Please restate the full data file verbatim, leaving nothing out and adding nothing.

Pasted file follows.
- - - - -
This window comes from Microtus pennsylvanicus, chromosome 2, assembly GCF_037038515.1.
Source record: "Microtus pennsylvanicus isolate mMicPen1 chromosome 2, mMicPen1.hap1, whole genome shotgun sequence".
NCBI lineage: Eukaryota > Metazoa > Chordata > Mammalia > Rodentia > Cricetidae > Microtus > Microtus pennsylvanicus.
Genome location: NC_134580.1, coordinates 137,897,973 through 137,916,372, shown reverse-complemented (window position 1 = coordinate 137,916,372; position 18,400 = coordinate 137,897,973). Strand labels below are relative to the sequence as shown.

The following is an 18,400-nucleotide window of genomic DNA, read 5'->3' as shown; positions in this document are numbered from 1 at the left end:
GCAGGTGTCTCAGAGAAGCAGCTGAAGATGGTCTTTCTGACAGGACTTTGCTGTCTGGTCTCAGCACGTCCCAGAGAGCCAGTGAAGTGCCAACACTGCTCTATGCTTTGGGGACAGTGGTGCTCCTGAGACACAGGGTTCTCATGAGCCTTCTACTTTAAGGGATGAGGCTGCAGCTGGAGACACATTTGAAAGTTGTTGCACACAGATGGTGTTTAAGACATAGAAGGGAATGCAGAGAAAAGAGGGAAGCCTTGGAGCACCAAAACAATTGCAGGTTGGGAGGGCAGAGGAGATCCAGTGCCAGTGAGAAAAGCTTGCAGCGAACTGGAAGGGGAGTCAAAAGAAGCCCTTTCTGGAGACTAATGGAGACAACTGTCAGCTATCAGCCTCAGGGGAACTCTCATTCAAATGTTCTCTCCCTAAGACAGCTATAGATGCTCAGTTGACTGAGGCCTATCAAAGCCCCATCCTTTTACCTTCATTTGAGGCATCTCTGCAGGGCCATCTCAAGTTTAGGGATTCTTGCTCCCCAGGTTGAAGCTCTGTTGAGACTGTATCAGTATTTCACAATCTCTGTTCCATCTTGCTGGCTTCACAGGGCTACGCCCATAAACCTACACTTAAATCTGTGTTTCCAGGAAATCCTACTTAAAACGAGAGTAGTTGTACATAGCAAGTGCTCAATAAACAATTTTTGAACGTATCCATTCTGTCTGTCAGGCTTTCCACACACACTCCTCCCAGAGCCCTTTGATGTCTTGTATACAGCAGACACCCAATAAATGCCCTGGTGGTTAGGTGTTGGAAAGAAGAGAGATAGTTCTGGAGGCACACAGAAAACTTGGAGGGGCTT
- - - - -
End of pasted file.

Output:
This window comes from Microtus pennsylvanicus, chromosome 2, assembly GCF_037038515.1.
Source record: "Microtus pennsylvanicus isolate mMicPen1 chromosome 2, mMicPen1.hap1, whole genome shotgun sequence".
NCBI lineage: Eukaryota > Metazoa > Chordata > Mammalia > Rodentia > Cricetidae > Microtus > Microtus pennsylvanicus.
Genome location: NC_134580.1, coordinates 137,897,973 through 137,916,372, shown reverse-complemented (window position 1 = coordinate 137,916,372; position 18,400 = coordinate 137,897,973). Strand labels below are relative to the sequence as shown.

The following is an 18,400-nucleotide window of genomic DNA, read 5'->3' as shown; positions in this document are numbered from 1 at the left end:
GCAGGTGTCTCAGAGAAGCAGCTGAAGATGGTCTTTCTGACAGGACTTTGCTGTCTGGTCTCAGCACGTCCCAGAGAGCCAGTGAAGTGCCAACACTGCTCTATGCTTTGGGGACAGTGGTGCTCCTGAGACACAGGGTTCTCATGAGCCTTCTACTTTAAGGGATGAGGCTGCAGCTGGAGACACATTTGAAAGTTGTTGCACACAGATGGTGTTTAAGACATAGAAGGGAATGCAGAGAAAAGAGGGAAGCCTTGGAGCACCAAAACAATTGCAGGTTGGGAGGGCAGAGGAGATCCAGTGCCAGTGAGAAAAGCTTGCAGCGAACTGGAAGGGGAGTCAAAAGAAGCCCTTTCTGGAGACTAATGGAGACAACTGTCAGCTATCAGCCTCAGGGGAACTCTCATTCAAATGTTCTCTCCCTAAGACAGCTATAGATGCTCAGTTGACTGAGGCCTATCAAAGCCCCATCCTTTTACCTTCATTTGAGGCATCTCTGCAGGGCCATCTCAAGTTTAGGGATTCTTGCTCCCCAGGTTGAAGCTCTGTTGAGACTGTATCAGTATTTCACAATCTCTGTTCCATCTTGCTGGCTTCACAGGGCTACGCCCATAAACCTACACTTAAATCTGTGTTTCCAGGAAATCCTACTTAAAACGAGAGTAGTTGTACATAGCAAGTGCTCAATAAACAATTTTTGAACGTATCCATTCTGTCTGTCAGGCTTTCCACACACACTCCTCCCAGAGCCCTTTGATGTCTTGTATACAGCAGACACCCAATAAATGCCCTGGTGGTTAGGTGTTGGAAAGAAGAGAGATAGTTCTGGAGGCACACAGAAAACTTGGAGGGGCTT